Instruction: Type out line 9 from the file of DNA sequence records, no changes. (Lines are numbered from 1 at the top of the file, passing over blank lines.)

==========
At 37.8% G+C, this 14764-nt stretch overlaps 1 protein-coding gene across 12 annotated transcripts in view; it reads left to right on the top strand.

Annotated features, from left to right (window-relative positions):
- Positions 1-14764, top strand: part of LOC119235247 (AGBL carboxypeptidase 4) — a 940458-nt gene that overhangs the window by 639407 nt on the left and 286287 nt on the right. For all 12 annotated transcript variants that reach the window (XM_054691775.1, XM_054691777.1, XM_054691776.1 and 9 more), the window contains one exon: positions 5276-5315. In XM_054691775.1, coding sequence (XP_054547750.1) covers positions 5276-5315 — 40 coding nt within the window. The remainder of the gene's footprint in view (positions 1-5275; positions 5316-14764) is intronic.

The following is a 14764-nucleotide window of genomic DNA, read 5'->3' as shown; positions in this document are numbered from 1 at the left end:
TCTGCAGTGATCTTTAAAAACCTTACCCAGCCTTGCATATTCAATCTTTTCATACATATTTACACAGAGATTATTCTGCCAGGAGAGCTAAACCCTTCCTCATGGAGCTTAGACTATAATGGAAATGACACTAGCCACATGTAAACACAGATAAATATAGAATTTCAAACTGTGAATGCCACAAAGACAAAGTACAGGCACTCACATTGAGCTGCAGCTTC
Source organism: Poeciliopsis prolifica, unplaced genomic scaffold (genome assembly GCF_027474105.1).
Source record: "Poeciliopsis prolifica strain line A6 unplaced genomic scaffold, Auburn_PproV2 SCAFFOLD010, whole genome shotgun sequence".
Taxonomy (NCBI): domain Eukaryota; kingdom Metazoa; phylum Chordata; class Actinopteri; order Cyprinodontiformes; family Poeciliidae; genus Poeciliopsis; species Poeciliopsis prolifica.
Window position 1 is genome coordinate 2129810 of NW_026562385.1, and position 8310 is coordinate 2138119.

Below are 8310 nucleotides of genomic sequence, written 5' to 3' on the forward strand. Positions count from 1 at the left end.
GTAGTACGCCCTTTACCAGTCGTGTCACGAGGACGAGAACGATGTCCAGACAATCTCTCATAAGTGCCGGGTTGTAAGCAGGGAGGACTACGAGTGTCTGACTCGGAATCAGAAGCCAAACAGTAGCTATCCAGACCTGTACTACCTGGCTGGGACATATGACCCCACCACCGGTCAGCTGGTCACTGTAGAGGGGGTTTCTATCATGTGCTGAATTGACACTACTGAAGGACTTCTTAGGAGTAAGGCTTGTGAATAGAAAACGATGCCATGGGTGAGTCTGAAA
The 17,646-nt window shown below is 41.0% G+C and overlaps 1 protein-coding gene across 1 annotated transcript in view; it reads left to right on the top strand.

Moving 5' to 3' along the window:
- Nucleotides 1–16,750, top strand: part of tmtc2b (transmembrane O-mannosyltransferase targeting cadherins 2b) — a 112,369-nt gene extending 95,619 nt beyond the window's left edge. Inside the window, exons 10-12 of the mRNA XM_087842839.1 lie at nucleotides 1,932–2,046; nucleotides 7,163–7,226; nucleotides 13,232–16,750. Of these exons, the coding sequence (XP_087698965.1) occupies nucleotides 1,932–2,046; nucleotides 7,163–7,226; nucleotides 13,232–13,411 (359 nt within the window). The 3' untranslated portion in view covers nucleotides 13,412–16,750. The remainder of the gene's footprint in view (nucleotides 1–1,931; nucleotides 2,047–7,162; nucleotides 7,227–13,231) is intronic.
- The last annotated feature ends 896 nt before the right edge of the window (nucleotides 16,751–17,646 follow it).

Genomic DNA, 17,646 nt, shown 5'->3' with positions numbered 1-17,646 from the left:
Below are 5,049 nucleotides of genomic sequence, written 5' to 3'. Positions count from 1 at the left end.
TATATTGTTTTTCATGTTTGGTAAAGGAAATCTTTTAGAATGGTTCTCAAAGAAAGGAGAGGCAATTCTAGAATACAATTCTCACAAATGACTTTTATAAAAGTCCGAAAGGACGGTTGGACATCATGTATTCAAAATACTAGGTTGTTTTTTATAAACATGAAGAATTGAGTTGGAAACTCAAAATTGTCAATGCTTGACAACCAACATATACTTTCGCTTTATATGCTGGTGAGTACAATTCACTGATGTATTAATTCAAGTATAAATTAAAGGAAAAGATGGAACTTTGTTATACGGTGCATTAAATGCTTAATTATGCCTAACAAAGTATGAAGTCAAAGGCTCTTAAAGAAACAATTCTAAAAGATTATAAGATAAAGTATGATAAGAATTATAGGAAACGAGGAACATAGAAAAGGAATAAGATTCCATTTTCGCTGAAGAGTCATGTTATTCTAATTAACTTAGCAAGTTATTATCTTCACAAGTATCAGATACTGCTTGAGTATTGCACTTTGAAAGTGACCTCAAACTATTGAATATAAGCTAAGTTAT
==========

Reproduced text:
Window position 1 is genome coordinate 2129810 of NW_026562385.1, and position 8310 is coordinate 2138119.